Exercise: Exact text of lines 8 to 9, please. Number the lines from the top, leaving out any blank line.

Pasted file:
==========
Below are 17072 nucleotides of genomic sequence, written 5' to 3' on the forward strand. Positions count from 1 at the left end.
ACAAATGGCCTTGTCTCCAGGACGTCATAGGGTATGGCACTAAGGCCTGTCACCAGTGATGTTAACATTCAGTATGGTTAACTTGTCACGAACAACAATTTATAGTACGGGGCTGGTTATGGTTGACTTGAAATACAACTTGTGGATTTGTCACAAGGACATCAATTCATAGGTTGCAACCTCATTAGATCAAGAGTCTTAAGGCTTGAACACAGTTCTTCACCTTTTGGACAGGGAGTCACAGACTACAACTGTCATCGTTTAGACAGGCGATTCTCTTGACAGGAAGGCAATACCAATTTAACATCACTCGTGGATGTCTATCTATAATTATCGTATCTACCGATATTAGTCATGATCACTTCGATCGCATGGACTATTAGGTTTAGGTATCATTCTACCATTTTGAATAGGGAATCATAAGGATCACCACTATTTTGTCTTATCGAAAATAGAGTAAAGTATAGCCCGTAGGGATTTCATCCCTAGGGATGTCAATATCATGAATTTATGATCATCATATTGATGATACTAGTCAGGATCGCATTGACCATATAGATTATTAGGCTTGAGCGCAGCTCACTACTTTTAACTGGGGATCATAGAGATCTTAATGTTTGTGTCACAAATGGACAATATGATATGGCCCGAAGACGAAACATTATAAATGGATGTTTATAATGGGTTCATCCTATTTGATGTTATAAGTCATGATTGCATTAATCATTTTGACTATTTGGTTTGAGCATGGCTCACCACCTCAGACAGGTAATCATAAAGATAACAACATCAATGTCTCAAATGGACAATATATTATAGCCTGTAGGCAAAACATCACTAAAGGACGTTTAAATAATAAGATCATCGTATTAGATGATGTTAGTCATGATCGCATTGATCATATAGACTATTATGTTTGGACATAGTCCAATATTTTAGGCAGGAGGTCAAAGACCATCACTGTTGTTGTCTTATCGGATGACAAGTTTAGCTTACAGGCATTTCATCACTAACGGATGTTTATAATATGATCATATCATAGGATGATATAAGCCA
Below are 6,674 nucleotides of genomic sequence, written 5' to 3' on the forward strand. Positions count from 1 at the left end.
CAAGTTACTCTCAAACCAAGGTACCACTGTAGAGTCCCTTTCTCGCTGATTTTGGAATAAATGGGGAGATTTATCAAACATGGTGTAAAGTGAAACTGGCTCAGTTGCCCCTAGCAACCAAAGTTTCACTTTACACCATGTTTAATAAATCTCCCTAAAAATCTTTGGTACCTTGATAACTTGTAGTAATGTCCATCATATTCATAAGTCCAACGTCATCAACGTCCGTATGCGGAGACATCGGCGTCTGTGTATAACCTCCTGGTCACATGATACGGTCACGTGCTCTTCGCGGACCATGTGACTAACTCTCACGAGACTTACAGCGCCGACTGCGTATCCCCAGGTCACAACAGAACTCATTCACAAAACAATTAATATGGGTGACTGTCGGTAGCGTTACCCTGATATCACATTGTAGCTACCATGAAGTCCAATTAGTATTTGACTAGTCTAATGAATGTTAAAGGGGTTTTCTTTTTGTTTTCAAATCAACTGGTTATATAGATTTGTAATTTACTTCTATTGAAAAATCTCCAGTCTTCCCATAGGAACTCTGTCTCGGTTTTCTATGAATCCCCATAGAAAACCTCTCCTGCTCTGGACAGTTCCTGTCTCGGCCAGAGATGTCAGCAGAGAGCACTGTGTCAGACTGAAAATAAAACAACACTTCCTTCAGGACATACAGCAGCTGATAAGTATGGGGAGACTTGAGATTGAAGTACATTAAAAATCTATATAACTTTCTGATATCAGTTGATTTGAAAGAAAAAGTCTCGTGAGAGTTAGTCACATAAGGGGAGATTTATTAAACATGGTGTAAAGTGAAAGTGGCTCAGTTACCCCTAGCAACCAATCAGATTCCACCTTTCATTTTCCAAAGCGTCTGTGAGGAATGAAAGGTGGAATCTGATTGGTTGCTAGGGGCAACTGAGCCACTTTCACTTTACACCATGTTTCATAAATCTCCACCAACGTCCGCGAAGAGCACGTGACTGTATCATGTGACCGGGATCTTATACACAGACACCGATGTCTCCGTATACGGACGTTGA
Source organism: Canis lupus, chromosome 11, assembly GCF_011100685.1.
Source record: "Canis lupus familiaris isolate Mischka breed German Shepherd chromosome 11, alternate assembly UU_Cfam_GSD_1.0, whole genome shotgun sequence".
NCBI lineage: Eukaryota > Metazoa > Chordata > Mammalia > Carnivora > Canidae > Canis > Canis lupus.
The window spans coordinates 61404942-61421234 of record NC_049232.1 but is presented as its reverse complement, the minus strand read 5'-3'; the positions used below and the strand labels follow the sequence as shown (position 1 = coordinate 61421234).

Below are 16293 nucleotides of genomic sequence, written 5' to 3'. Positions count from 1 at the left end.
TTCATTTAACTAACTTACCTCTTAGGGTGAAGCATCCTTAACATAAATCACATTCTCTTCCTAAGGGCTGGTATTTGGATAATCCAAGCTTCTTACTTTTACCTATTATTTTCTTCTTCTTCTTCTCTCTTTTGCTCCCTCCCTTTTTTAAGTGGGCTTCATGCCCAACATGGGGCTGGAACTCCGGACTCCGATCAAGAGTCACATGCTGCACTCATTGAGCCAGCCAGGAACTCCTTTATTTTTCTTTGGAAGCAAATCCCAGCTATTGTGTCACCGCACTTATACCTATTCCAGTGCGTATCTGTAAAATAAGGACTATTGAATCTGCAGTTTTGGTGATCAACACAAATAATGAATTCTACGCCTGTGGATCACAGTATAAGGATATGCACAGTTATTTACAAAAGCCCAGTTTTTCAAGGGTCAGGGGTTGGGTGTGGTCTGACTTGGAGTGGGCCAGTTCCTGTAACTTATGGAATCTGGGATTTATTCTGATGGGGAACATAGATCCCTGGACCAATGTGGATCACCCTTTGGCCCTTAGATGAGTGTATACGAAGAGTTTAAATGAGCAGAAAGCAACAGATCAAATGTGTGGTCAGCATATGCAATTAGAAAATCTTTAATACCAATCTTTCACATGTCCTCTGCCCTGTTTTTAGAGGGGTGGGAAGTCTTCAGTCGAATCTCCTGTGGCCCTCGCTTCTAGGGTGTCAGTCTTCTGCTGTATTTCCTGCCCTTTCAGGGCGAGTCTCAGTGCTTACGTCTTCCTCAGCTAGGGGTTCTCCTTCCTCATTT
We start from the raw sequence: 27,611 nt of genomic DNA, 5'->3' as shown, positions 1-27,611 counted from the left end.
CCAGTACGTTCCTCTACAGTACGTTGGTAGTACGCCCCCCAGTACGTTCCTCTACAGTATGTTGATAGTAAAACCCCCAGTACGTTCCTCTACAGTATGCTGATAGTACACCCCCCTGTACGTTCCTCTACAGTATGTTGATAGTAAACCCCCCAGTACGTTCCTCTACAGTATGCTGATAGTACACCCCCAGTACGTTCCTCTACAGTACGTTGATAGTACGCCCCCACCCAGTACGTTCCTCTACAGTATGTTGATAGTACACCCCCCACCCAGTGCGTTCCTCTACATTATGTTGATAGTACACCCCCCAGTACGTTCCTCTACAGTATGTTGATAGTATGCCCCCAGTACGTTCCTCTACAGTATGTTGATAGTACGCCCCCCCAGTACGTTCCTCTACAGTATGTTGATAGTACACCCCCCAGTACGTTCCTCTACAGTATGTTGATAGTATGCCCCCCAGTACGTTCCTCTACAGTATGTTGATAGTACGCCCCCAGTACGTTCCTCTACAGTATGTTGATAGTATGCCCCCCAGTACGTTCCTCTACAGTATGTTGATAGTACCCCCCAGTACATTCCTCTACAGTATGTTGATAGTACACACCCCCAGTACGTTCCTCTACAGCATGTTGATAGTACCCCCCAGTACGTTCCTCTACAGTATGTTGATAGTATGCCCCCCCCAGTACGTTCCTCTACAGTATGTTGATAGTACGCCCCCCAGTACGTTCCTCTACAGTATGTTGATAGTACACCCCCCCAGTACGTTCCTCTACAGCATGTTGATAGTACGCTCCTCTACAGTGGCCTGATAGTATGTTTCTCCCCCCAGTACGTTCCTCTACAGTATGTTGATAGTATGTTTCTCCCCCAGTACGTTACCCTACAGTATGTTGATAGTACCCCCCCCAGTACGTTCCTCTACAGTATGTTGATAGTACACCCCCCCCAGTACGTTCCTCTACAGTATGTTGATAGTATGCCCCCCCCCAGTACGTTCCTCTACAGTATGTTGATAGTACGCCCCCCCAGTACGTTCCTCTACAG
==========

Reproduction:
The window spans coordinates 61404942-61421234 of record NC_049232.1 but is presented as its reverse complement, the minus strand read 5'-3'; the positions used below and the strand labels follow the sequence as shown (position 1 = coordinate 61421234).

Below are 16293 nucleotides of genomic sequence, written 5' to 3'. Positions count from 1 at the left end.